1) Granular “weed and feed” products are over applied to the entire lawn, not merely to areas of weeds, so are counter to pesticide reduction strategies. The mixture of fertilizer and herbicide is incompatible because one ingredient should be applied to the entire lawn, and one is intended for problem spots.
2) Granular “weed and feed” products persist longer in the environment. They off-gas unpredictably over extended periods of time, so neighbours affected by the off-gassing, who have to leave their homes, don’t know when it is safe to return.
3) Granular “weed and feed” products stick on shoes and children’s hands and are very mobile. Dust is carried by the wind and tracked indoors.
4) The weed-killers (phenoxy herbicides) are contaminated with chlorinated dioxins. These persistent, bioaccumulative toxic substances are linked to cancers, and to reproductive, immunological and neurological problems.
5) Birds eat “weed and feed” granules as grit. Quick-release fertilizers, commonly used in most weed and feed products, apply a quick and heavy dose of nutrients to the lawn, and are more likely to wash off into local lakes. This increases algae growth in lakes and reduces oxygen levels, killing fish and other organisms.
Province of Québec:
On March 5, 2003, the province of Québec adopted the highest standards in North America by approving a province-wide ban on urban pesticide use. Québec’s new pesticide code goes a step further by prohibiting the sale of fertilizer-pesticide mixtures and mixed packages (i.e. weed and feed) which contain commonly used active ingredients in lawn pesticides such as: 2,4-D (all chemical forms), Mecoprop (all chemical forms), MCPA (all chemical forms) and Malathion, as of April 2004.
Source: Québec’s Pesticide Management Code
City of Moncton, NB — Jim Moore, Supervisor Parks & Grounds
“Combination products, like the product Feed & Weed, have been found to be over-purchased by 67 per cent and nearly 53 per cent of purchasers are not reading the product labels. Products are over-applied to the entire lawn, not merely to areas of weeds, and so are counter to pesticide reduction strategies. The mixture of fertilizer and herbicide, for example, isn’t compatible because one ingredient should be applied to the entire lawn, and one is intended for problem spots.” Source: Moncton Times & Transcript, May 12, 2006
Jack Wetmore, Board Member– New Brunswick Horticultural Trades Association:
Avoid the fertilizer/herbicide-combined products, more commonly known as ‘weed and feeds,’ both men strongly recommend. Mr. Wetmore recently examined one brand and found a single bag to contain about 20 times more herbicide than needed.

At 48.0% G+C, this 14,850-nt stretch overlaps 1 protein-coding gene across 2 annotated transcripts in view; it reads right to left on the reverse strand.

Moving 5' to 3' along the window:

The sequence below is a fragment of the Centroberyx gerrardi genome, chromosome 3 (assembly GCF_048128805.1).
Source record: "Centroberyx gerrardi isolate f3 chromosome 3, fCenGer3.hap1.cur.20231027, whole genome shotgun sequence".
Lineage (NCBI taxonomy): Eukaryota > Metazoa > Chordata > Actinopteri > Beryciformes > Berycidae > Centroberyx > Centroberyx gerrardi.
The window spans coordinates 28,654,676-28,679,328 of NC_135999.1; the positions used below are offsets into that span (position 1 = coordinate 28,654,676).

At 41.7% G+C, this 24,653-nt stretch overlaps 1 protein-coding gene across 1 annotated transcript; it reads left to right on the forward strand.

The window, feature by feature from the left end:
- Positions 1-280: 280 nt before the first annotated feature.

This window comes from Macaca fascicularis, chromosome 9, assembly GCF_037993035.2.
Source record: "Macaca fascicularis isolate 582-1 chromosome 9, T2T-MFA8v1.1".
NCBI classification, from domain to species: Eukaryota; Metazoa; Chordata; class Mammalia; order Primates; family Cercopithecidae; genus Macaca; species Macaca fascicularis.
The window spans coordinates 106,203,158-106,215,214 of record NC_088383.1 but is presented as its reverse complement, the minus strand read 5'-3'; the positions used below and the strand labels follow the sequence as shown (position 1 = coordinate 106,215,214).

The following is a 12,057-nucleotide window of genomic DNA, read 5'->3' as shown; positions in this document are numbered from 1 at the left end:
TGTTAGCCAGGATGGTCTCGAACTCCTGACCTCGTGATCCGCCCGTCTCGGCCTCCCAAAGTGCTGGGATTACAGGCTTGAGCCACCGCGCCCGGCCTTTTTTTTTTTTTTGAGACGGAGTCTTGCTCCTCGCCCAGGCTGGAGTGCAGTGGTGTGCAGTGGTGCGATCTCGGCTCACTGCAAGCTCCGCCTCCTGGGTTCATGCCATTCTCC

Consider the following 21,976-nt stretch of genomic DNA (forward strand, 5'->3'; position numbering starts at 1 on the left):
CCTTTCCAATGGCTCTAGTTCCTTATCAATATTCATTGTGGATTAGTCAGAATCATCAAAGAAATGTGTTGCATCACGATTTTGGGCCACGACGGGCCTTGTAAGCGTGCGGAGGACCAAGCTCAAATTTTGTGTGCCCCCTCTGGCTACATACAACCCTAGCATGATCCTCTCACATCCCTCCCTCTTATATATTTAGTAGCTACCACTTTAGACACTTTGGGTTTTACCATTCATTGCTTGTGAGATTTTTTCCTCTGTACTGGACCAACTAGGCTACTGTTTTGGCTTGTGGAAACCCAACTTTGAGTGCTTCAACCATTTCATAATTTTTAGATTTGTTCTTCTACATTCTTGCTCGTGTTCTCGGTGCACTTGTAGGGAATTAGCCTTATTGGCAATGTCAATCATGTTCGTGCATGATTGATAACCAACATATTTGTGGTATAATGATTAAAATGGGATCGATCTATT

“Weed and feeds” are a half-baked tool that don’t work, make a lot money and put 10 to 20 times more chemicals on the lawn than are needed,” he said. Source: NB Telegraph-Journal, June 2, 2005
Canadian Medical Association
The Canadian Medical Association calls on the federal government to rescind the registration of combined fertilizer/pesticide products. Source: February, 2005, CMA letter to federal Health Minister, Ujjal Dosanjh
Health Canada – Pest Management Regulatory Agency Lynn Skillings, Project Officer – Alternative Strategies And Regulatory Affairs Division
The healthy lawns strategy calls for an assessment of pesticide product types available to homeowners, improved pesticide product labeling, harmonized classification of domestic pesticide products, homeowner education on healthy lawn practices, and enhancing the knowledge requirements of vendors and services providers.
Skillings said product types available to homeowners are to be assessed for compatibility with IPM principles and approaches. Such products include fertilizer-herbicide combination products, insecticide-fungicide formulations, broadcast application products, and products with multiple active ingredients.
Efforts are current underway to implement a number of recommendations for these products. Fungicide-insecticide formulation recommendations suggest insect/plant pathogen linkages must be demonstrated, and the convenience of use should not be a strong enough argument for this formulation type. Skillings said their research has found that combination control products are largely incompatible with IPM principles. Source: TURF & Recreation Magazine, Jan/Feb 2004.
Lawns that are maintained properly through regular care (i.e. feeding, aeration, watering, and mowing), should not require regular blanket spraying of pesticides, but only ‘spot treating’ of limited problem areas. We strongly recommend that “weed and feed” products not be used, since they unnecessary blanket pesticides which are generally not required. Source: Advertisement in Family Gardening, 2001
(Information adapted from email list serve by Mike Christie)
The Laws of Ecology: “All things are interconnected. Everything goes somewhere. There’s no such thing as a free lunch. Nature bats last.” by Ernest Callenbach